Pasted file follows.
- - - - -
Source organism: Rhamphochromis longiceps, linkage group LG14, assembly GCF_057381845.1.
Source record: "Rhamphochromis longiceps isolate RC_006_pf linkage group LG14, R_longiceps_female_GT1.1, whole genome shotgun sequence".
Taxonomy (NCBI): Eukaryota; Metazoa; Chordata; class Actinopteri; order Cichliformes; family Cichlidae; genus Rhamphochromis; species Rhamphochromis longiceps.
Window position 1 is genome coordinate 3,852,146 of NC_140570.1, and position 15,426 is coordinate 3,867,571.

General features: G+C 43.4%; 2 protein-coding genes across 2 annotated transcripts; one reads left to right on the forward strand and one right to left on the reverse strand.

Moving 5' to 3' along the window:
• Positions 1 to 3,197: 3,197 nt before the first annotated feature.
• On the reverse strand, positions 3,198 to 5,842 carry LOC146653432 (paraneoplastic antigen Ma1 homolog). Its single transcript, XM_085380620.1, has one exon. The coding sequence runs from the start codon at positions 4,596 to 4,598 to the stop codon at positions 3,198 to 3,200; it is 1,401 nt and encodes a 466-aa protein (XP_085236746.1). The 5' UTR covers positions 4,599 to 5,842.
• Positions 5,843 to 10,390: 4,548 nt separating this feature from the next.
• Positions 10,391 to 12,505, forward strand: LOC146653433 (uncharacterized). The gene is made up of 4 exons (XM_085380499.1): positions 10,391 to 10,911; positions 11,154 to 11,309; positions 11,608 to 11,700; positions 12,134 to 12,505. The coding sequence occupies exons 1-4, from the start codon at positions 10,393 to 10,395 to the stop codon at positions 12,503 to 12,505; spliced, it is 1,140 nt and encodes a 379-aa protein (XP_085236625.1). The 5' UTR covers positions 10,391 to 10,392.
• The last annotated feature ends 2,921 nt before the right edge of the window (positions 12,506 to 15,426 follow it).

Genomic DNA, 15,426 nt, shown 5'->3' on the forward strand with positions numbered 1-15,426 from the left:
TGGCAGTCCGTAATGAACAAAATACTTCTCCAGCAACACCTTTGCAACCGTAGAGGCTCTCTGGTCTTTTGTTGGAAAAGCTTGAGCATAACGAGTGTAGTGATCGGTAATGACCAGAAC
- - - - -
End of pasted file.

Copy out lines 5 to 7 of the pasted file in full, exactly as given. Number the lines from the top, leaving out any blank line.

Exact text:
General features: G+C 43.4%; 2 protein-coding genes across 2 annotated transcripts; one reads left to right on the forward strand and one right to left on the reverse strand.

Moving 5' to 3' along the window:
• Positions 1 to 3,197: 3,197 nt before the first annotated feature.